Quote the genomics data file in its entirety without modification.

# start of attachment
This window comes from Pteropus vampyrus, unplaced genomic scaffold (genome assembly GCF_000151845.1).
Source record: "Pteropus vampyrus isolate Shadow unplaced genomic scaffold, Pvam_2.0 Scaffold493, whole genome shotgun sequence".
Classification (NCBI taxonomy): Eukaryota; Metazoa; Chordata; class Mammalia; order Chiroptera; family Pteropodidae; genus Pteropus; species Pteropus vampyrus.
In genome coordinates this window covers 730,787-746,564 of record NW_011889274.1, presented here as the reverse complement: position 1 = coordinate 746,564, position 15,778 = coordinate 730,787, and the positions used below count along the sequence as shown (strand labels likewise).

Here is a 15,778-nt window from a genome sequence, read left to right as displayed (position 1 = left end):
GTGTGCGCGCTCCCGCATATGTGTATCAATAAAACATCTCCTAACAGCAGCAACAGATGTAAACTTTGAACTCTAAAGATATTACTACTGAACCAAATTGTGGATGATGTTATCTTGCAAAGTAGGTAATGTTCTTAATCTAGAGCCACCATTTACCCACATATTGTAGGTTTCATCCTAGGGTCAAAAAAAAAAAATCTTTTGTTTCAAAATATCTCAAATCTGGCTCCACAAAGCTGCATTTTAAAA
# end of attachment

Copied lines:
This window comes from Pteropus vampyrus, unplaced genomic scaffold (genome assembly GCF_000151845.1).
Source record: "Pteropus vampyrus isolate Shadow unplaced genomic scaffold, Pvam_2.0 Scaffold493, whole genome shotgun sequence".
Classification (NCBI taxonomy): Eukaryota; Metazoa; Chordata; class Mammalia; order Chiroptera; family Pteropodidae; genus Pteropus; species Pteropus vampyrus.
In genome coordinates this window covers 730,787-746,564 of record NW_011889274.1, presented here as the reverse complement: position 1 = coordinate 746,564, position 15,778 = coordinate 730,787, and the positions used below count along the sequence as shown (strand labels likewise).

Here is a 15,778-nt window from a genome sequence, read left to right as displayed (position 1 = left end):
GTGTGCGCGCTCCCGCATATGTGTATCAATAAAACATCTCCTAACAGCAGCAACAGATGTAAACTTTGAACTCTAAAGATATTACTACTGAACCAAATTGTGGATGATGTTATCTTGCAAAGTAGGTAATGTTCTTAATCTAGAGCCACCATTTACCCACATATTGTAGGTTTCATCCTAGGGTCAAAAAAAAAAAATCTTTTGTTTCAAAATATCTCAAATCTGGCTCCACAAAGCTGCATTTTAAAA